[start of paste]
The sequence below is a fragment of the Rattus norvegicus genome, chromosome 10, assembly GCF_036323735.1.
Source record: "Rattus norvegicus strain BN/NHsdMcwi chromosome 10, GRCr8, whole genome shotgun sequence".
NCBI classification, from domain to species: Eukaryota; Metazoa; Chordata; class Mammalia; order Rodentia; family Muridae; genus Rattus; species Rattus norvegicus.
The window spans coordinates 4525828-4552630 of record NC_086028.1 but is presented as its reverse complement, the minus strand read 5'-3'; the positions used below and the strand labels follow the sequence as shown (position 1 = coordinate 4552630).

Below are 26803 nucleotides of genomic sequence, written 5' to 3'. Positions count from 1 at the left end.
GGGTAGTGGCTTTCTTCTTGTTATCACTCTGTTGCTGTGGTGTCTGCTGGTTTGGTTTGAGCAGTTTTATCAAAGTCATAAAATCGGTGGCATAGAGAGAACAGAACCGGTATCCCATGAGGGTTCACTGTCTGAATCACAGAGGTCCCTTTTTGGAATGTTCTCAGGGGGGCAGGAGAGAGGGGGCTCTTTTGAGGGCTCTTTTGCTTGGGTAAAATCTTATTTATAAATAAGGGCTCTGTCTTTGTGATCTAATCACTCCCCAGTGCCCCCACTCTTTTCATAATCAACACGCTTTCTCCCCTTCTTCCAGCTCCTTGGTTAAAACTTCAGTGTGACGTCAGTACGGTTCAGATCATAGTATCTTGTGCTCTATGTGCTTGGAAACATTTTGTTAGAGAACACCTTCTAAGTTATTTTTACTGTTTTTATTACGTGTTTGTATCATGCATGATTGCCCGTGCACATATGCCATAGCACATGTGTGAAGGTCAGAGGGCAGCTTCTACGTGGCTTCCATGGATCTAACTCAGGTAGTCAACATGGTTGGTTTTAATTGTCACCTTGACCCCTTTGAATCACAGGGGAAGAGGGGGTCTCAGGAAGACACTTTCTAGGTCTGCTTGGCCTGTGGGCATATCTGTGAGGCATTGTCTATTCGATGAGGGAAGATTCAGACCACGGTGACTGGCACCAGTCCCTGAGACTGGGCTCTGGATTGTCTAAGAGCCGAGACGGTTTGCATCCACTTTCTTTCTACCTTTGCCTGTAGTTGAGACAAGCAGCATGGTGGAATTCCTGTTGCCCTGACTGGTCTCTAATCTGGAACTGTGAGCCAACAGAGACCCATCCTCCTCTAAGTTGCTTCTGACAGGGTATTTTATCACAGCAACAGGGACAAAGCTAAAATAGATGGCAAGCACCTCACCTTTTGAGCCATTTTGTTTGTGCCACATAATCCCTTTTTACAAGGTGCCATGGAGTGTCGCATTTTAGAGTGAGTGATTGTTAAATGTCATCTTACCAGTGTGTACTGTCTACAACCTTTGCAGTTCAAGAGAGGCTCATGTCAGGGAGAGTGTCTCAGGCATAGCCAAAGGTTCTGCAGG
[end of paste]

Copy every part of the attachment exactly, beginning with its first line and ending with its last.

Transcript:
The sequence below is a fragment of the Rattus norvegicus genome, chromosome 10, assembly GCF_036323735.1.
Source record: "Rattus norvegicus strain BN/NHsdMcwi chromosome 10, GRCr8, whole genome shotgun sequence".
NCBI classification, from domain to species: Eukaryota; Metazoa; Chordata; class Mammalia; order Rodentia; family Muridae; genus Rattus; species Rattus norvegicus.
The window spans coordinates 4525828-4552630 of record NC_086028.1 but is presented as its reverse complement, the minus strand read 5'-3'; the positions used below and the strand labels follow the sequence as shown (position 1 = coordinate 4552630).

Below are 26803 nucleotides of genomic sequence, written 5' to 3'. Positions count from 1 at the left end.
GGGTAGTGGCTTTCTTCTTGTTATCACTCTGTTGCTGTGGTGTCTGCTGGTTTGGTTTGAGCAGTTTTATCAAAGTCATAAAATCGGTGGCATAGAGAGAACAGAACCGGTATCCCATGAGGGTTCACTGTCTGAATCACAGAGGTCCCTTTTTGGAATGTTCTCAGGGGGGCAGGAGAGAGGGGGCTCTTTTGAGGGCTCTTTTGCTTGGGTAAAATCTTATTTATAAATAAGGGCTCTGTCTTTGTGATCTAATCACTCCCCAGTGCCCCCACTCTTTTCATAATCAACACGCTTTCTCCCCTTCTTCCAGCTCCTTGGTTAAAACTTCAGTGTGACGTCAGTACGGTTCAGATCATAGTATCTTGTGCTCTATGTGCTTGGAAACATTTTGTTAGAGAACACCTTCTAAGTTATTTTTACTGTTTTTATTACGTGTTTGTATCATGCATGATTGCCCGTGCACATATGCCATAGCACATGTGTGAAGGTCAGAGGGCAGCTTCTACGTGGCTTCCATGGATCTAACTCAGGTAGTCAACATGGTTGGTTTTAATTGTCACCTTGACCCCTTTGAATCACAGGGGAAGAGGGGGTCTCAGGAAGACACTTTCTAGGTCTGCTTGGCCTGTGGGCATATCTGTGAGGCATTGTCTATTCGATGAGGGAAGATTCAGACCACGGTGACTGGCACCAGTCCCTGAGACTGGGCTCTGGATTGTCTAAGAGCCGAGACGGTTTGCATCCACTTTCTTTCTACCTTTGCCTGTAGTTGAGACAAGCAGCATGGTGGAATTCCTGTTGCCCTGACTGGTCTCTAATCTGGAACTGTGAGCCAACAGAGACCCATCCTCCTCTAAGTTGCTTCTGACAGGGTATTTTATCACAGCAACAGGGACAAAGCTAAAATAGATGGCAAGCACCTCACCTTTTGAGCCATTTTGTTTGTGCCACATAATCCCTTTTTACAAGGTGCCATGGAGTGTCGCATTTTAGAGTGAGTGATTGTTAAATGTCATCTTACCAGTGTGTACTGTCTACAACCTTTGCAGTTCAAGAGAGGCTCATGTCAGGGAGAGTGTCTCAGGCATAGCCAAAGGTTCTGCAGG